We probably can safely shrink the bonds we float (from $160 million to $120 million) for an election cycle and use the leftover money to balance the operating budget. Some of the bonds are for political goodies, not real needs. But if Chavez is caught flat-footed by an economy that stays down longer than expected, he and the city council--which is going along with the mayor--could have trouble continuing to rob Peter to pay Paul. It could also hamper fulfilling any promises Marty made to AFSCME for that unexpected endorsement.

Republican RJ Berry may want to argue he is the one to be at the helm during tough economic times because he's not beholden to the union. If layoffs or furloughs are what's needed, he can say he will do what has to be done. Meanwhile, whether it is prudent to shift money away from bonds into the general operating fund to keep the paychecks coming--some of them for political appointees--is an argument worth having.


Sen. Cravens
Our sound off on the latest push from Big Bill and Senator Bingaman to use $95,000 in federal money to study opening a NM dental school--we backed them---drew quite a number of reactions. We weren't surprised that one came from ABQ GOP State Senator Kent Cravens, former executive director of the NM Dental Association, who we reported was rather down on the dental school deal. Kent took time to reply:

If we are to build a Dental School it should be the best.. I would...like to know why the $200,000 that was spent on a similar study a few years ago was not sufficient? My guess is that it did not produce the desired result...We need to be intellectually honest when we evaluate cost vs. benefit. Do you know how much a dentist should cost to produce? Should taxpayers be asked to spend 4-5 times more putting a dentist to work than might be necessary? Should the public be allowed to ask “How much will it cost”? Is it wrong for a legislator to ask how it will be funded? Or should we just accept another $75 million dollar obligation, plus operational deficits, just because Richardson says he wants it?

That study Cravens cited was done three years ago and put the cost of a dental school at $46 million and annual operating costs at $11 million, not the $75 million Senator Cravens is using. But like him, we also wonder why that study wasn't good enough to get this thing going. The Senator's other questions obviously deserve serious answers, but we continue to argue that a dental school is a solid way to expand the professional class in this state as major parts of our economy crater. Frankly, we haven't heard many other ideas lately. And, of course, it is appropriate for fiscal conservatives like Cravens to question the cost, but as we argued last week, we think we should hold those opposed to the idea accountable by asking them what are their proposals to provide good jobs here---besides the exhausted mantra of tax cuts.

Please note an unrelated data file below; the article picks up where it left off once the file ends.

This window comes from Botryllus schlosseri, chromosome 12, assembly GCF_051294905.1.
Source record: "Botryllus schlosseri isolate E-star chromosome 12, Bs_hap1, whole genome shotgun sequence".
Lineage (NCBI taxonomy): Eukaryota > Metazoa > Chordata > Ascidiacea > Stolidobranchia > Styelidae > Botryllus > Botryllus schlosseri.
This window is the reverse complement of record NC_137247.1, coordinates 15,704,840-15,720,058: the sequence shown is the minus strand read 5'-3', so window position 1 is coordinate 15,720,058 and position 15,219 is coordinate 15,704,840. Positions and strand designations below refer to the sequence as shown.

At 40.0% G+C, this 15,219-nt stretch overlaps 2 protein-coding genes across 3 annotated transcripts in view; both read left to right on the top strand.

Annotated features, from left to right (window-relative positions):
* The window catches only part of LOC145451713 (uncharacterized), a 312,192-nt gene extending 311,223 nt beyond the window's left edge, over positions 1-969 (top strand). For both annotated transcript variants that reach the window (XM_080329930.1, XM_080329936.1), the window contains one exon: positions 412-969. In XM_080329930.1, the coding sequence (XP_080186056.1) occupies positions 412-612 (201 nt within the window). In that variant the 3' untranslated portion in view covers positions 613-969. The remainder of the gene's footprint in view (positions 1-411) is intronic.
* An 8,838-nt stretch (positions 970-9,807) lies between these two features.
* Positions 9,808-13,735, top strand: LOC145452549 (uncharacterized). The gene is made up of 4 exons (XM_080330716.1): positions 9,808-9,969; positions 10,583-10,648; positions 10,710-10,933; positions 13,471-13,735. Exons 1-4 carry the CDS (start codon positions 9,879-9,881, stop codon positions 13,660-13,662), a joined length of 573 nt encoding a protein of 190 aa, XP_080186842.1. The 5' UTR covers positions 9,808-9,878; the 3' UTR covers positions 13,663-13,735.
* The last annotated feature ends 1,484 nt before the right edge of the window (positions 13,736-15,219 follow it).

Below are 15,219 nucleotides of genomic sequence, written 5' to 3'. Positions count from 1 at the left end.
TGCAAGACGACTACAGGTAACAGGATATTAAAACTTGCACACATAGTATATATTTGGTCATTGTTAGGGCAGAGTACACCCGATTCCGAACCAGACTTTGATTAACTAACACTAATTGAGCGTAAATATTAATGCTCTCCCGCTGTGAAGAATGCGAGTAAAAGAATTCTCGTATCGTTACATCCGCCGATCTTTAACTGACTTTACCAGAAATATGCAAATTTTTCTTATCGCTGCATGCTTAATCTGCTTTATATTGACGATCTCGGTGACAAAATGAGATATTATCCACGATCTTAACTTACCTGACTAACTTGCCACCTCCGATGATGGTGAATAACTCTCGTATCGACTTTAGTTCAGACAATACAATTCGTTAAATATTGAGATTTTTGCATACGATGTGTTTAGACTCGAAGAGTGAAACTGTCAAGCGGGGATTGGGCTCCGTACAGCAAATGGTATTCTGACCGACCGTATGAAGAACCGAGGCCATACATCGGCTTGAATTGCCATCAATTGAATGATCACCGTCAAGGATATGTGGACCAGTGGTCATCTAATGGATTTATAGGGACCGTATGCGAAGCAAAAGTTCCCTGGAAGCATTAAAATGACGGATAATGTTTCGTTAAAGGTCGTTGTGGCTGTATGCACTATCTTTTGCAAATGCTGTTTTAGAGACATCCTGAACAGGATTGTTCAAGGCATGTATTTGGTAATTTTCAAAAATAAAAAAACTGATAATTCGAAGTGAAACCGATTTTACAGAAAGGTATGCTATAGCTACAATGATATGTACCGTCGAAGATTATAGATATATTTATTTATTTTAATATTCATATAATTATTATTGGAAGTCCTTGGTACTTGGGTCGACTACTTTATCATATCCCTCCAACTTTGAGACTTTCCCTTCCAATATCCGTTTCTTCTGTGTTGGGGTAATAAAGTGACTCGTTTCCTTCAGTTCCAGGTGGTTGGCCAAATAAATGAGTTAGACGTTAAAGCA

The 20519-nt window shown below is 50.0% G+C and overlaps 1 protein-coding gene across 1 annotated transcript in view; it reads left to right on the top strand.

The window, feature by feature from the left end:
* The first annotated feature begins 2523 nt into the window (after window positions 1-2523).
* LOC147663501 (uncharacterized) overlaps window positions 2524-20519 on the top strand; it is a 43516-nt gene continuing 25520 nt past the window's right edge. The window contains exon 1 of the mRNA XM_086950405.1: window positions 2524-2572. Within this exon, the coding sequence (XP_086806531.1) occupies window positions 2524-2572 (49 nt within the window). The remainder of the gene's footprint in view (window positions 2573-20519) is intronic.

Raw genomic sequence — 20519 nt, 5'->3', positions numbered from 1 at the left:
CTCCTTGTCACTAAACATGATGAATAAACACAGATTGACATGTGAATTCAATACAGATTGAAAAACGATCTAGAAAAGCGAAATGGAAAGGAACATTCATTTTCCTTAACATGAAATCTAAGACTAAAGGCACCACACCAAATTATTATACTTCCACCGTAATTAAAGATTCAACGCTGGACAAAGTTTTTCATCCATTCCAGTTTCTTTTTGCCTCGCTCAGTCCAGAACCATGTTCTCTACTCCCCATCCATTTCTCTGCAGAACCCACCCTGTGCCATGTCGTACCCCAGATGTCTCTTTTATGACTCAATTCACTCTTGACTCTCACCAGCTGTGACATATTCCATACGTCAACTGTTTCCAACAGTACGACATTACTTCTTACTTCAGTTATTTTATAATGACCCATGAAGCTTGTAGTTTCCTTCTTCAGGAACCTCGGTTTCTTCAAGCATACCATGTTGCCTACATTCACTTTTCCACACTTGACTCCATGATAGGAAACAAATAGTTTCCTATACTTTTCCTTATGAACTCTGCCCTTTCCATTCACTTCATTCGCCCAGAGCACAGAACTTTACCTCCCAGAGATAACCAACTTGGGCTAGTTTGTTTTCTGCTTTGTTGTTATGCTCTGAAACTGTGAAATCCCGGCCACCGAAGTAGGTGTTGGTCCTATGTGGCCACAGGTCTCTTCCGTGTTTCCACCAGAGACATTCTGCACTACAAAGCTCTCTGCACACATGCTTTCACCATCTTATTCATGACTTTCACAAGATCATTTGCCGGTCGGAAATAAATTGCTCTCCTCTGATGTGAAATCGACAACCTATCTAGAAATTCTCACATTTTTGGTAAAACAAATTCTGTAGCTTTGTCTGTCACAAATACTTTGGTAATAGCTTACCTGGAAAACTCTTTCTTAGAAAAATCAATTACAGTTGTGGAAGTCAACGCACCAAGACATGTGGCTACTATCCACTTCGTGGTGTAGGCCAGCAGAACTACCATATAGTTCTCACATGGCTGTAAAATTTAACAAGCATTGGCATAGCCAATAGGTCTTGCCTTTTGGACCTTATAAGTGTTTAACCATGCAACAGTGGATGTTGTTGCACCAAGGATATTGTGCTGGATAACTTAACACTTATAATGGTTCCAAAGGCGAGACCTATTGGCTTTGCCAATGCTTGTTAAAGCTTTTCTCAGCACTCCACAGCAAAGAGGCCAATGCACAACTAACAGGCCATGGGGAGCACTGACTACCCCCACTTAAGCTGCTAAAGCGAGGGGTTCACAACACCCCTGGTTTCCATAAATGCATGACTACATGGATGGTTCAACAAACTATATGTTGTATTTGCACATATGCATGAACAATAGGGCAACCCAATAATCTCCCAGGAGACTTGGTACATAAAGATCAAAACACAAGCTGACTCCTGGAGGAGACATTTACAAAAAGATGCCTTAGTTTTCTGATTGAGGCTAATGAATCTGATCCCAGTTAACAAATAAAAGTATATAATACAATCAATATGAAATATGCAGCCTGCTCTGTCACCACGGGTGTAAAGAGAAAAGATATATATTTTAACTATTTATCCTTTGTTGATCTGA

We also worry that some in the dental community may be fretting that the addition of more dentists will drive down the salaries of those currently practicing. That's a fear, but not an argument for being against the school. Those jobs are still going to be plums, even if the average pay slides.


Reader Joe Barela of Rio Rancho says the time for a dental school has come, and guess where he wants the campus?

This is actually a pretty easy one. Go for it, and put it on the new UNM Rio Rancho Campus. Rio Rancho is the ideal location for the school. It’s proximity to Albuquerque (the economic center of the state) makes it a draw for the real talent you need to build a high caliber faculty...Add to that, UNM already has a “health care “ infrastructure in place with the medical school, so they know how to do these things.

While we understand reader Barela's "hometowning" for Rio Rancho, the natural location for a dental school is on the main ABQ UNM campus near the medical and law schools. Other readers noted we haven't seen much enthusiasm for the dental proposal from the current leadership of UNM. Maybe because it doesn't put fans in the stands? As for the money, we could find $11 million in fat in the UNM budget (a lot of it in athletics) before the noon lunch break. Come on Doc Schmidly, so far your legacy here is...well...what is that legacy?

We're for studying the idea again because we see a future where this state's economy stagnates (after getting bumped up with billions in stimulus money) and have been perplexed about how professional, well-paying jobs that are gradually being lost at Sandia and Los Alamos Labs, Intel and others are going to be replaced. Wouldn't turning out New Mexico educated dentists help us fill what is a developing economic cavity?

News, comments and criticisms are all welcome. E-mail them in.

Not for reproduction without permission of the author
website design by limwebdesign